Editor’s Note: The following post by Kate Gold, Partner in the Los Angeles office, appears in the latest issue of the California HR Newsletter.
The Issue: You are a California employer with out-of-state headquarters, and your executive works and lives in California. Your employment agreement has a one-year post-termination non-compete. Can you enforce it?
The Solution: In general, no, but the answer may depend on whether you have a valid forum selection and choice of law clause that provides for resolution in a state that permits reasonable post-termination non-competes.
Analysis: In general, California employers cannot enforce post-termination non-competes and a party cannot circumvent California restrictions on non-competition with a choice of law provision designating a more non-compete friendly jurisdiction. However, the Supreme Court’s recent decision in Atlantic Marine Construction Co., Inc. v. U.S. District Court for the Western District of Texas, 134 S. Ct. 568, 571 U.S. ___ (Dec. 3, 2013) held that contractual forum selection clauses should be enforced in all but the most exceptional cases, and therefore may be helpful to employers who seek to enforce non-competes against employees who work or live in states, like California, that disfavor restrictive covenants.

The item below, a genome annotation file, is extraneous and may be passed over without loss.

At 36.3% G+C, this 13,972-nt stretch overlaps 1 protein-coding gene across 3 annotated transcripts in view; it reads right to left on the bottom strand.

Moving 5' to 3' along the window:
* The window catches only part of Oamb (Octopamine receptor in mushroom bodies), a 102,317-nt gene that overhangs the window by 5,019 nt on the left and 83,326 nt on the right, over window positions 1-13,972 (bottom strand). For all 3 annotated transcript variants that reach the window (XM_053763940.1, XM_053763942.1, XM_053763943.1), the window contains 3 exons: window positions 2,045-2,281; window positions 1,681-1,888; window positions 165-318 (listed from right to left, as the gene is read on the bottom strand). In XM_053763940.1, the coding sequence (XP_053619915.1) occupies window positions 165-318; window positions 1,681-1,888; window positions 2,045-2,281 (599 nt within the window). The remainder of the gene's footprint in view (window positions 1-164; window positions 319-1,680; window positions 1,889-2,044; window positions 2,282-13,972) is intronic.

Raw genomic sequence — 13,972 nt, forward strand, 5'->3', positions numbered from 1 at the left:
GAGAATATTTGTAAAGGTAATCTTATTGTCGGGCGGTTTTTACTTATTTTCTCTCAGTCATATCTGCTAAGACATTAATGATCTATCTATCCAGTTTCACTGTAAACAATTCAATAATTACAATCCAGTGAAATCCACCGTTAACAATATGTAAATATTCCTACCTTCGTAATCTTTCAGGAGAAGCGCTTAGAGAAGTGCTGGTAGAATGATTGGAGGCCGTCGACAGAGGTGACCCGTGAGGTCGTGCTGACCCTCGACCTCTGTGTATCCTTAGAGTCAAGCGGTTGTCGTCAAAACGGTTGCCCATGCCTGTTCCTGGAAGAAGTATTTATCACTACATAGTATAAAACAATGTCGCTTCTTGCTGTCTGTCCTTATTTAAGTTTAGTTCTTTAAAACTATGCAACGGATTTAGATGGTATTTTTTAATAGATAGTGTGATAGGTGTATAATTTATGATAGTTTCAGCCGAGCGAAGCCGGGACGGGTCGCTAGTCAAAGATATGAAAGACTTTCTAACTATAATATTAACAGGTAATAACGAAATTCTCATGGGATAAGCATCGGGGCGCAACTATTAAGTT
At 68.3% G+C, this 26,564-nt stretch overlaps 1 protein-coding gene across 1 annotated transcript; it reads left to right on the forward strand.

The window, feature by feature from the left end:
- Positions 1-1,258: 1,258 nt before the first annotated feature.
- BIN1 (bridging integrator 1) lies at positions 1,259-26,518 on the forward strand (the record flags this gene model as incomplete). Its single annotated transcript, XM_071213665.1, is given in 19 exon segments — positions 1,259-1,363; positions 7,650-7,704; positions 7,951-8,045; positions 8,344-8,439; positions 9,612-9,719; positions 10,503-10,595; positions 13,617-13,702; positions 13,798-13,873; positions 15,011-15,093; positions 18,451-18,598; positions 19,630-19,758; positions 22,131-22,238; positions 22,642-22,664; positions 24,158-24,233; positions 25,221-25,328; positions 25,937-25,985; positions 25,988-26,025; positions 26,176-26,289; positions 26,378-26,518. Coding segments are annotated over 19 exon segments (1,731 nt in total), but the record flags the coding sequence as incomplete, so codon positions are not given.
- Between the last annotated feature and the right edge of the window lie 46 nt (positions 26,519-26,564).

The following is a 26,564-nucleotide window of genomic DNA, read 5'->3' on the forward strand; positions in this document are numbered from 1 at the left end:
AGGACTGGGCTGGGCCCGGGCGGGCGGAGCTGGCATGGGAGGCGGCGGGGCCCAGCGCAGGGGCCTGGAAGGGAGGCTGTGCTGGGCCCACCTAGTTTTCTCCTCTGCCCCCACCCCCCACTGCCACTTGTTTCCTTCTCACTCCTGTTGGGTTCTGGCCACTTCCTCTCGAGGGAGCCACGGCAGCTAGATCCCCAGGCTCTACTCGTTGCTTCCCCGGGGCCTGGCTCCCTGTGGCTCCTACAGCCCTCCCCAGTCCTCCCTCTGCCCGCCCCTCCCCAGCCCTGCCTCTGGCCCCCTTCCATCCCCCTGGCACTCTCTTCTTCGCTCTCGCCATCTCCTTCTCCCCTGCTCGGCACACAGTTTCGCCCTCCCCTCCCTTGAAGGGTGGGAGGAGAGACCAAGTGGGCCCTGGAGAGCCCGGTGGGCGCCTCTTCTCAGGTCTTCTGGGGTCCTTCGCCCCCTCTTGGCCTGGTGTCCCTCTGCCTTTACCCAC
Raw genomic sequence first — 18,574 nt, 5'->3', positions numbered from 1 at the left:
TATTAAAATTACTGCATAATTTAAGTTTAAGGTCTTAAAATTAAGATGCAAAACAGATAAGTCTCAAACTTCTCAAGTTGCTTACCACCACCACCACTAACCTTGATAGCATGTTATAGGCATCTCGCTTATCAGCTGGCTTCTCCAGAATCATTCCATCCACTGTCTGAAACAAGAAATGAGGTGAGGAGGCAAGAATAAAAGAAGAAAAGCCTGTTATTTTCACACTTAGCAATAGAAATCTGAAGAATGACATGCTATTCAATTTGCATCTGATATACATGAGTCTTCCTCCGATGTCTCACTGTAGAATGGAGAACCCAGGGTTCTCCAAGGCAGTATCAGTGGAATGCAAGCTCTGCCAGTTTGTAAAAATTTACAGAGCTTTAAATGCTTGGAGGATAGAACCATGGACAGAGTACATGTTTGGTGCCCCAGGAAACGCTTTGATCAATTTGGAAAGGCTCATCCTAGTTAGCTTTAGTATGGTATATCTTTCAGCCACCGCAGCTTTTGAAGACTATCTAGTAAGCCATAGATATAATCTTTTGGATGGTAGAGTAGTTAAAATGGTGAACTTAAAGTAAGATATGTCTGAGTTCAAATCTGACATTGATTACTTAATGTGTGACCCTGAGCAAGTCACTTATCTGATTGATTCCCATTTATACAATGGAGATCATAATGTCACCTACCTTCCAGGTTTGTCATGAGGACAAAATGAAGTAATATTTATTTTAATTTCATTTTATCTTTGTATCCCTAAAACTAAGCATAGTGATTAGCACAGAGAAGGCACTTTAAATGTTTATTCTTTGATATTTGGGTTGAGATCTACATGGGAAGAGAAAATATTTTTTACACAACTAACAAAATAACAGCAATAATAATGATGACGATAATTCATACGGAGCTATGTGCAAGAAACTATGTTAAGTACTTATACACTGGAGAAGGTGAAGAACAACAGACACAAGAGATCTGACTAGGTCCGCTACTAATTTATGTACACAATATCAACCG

Indeed, some recent California federal district court cases have focused on whether the employment agreement has an out-of-state forum selection and choice of law clause. In Meras Engineering, Inc. v CH20, Inc., the Washington-based employer was permitted to enforce its Washington forum selection and choice of law clauses against its California sales associates who left for a California competitor. The Washington court concluded it was proper to apply Washington law as provided by the employment agreements. The California court dismissed the California employees’ lawsuit in favor of the Washington forum selection clause.
Similarly, in two other recent California district court cases, Plaintiffs were former California employees who signed employment agreements with restrictive covenants and Pennsylvania forum selection clauses. In both cases, the employees argued the cases should not be transferred because the more restrictive covenant friendly Pennsylvania courts would enforce the non-compete, which contravenes a strong California public policy. Both California courts however, focused on the reasonableness of the forum selection clause, rather than on the clauses’ effect. Both found that the possibility a Pennsylvania court might apply Pennsylvania law to the non-compete clause was not a sufficient basis to invalidate the forum selection clause.
In light of these recent cases, California employers should consider whether they have a reasonable and enforceable basis for selecting an alternative forum and choice of law for their executive agreements, and, in consultation with counsel, draft carefully tailored restrictive covenants that comply with that state’s law.